Families need to address numerous financial and practical challenges when one of their own dies. Those who lose a loved one who crafted an estate plan before they passed will have some degree of guidance regarding what they should do with their assets. Even if someone dies without a will, Florida has intestate succession laws that explain how to distribute their assets among their surviving family members.
Certain people generally anticipate receiving property from someone’s estate when they die, including spouses and children. However, the probate process in Florida involves notifying creditors of the individuals passing and allowing them to make a claim against the estate before anyone gets to inherit. The following are examples of debts that will generally need to be repaid before family members inherit anything.
Medical and funerary debts
It is quite common for people to receive emergency transportation and medical services at hospitals prior to their passing. Any treatment-related expenses from someone’s last name of life will generally require repayment with assets from the estate. Any pre-existing medical debt could also come into play. In fact, any Medicaid benefits that someone received could lead to estate recovery efforts. The Medicaid estate recovery program will try to obtain repayment from the estate for the value of medical care provided for someone before their death, including long-term care costs.
Credit cards, personal lines of credit, judgements and even student loans can all significantly alter the value of someone’s estate. Occasionally, there will be a cosigner who may have some ongoing responsibility for the debt, but many times the estate itself will need to cover someone’s financial obligations.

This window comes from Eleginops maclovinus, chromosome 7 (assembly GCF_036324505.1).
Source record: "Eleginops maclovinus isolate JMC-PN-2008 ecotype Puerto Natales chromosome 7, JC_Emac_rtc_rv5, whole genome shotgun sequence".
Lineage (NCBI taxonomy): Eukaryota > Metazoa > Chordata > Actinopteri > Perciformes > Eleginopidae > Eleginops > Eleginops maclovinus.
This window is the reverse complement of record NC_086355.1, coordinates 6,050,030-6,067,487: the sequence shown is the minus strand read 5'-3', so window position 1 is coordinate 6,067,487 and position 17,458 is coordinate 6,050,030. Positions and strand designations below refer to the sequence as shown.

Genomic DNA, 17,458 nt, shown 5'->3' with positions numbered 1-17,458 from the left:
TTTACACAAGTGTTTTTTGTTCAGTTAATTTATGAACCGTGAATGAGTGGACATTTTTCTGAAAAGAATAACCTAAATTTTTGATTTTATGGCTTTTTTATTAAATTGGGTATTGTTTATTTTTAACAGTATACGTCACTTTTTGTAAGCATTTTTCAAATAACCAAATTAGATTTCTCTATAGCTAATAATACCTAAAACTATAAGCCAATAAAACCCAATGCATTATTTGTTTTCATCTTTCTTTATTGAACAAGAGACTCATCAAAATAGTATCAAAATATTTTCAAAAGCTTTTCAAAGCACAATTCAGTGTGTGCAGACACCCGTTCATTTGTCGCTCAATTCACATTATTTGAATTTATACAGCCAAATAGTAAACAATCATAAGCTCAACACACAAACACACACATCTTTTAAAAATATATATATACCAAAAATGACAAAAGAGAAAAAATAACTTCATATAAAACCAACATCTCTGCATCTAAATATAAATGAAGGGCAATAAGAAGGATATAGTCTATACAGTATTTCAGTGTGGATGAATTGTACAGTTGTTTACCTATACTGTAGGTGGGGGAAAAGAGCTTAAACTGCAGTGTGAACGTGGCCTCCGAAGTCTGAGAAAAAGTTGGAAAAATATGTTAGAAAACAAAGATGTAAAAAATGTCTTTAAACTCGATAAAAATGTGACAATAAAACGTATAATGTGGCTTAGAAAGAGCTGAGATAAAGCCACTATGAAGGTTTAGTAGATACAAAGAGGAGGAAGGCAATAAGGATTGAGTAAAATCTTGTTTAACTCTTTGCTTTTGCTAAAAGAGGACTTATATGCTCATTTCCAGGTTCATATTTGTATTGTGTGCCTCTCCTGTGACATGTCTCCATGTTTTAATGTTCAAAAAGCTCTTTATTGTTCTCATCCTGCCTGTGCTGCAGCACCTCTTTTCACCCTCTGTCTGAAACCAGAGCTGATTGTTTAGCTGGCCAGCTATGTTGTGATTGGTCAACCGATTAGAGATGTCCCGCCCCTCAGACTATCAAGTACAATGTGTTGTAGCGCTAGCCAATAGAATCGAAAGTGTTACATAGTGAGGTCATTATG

Tax responsibilities and court costs
The estate administration process typically involves filing one final income tax return on behalf of the deceased. There may occasionally be other taxes owed as well, including income taxes for the estate if the sale of someone’s assets is part of the process. Very large estates may be subject to federal estate taxes, which the estate will have to pay before distributing assets to specific beneficiaries. Any probate court expenses, including attorney fees, will also be prioritized over the distribution of assets to the beneficiaries of the estate.
It is only after providing proper notice and giving interested parties an opportunity to make a claim in court that the personal representative of a Florida estate can move forward with distributing valuable assets to the family members and other selected beneficiaries. Understanding which financial claims have priority may help the personal representative of an estate avoid personal liability and can help family members understand what to expect as the probate process plays out.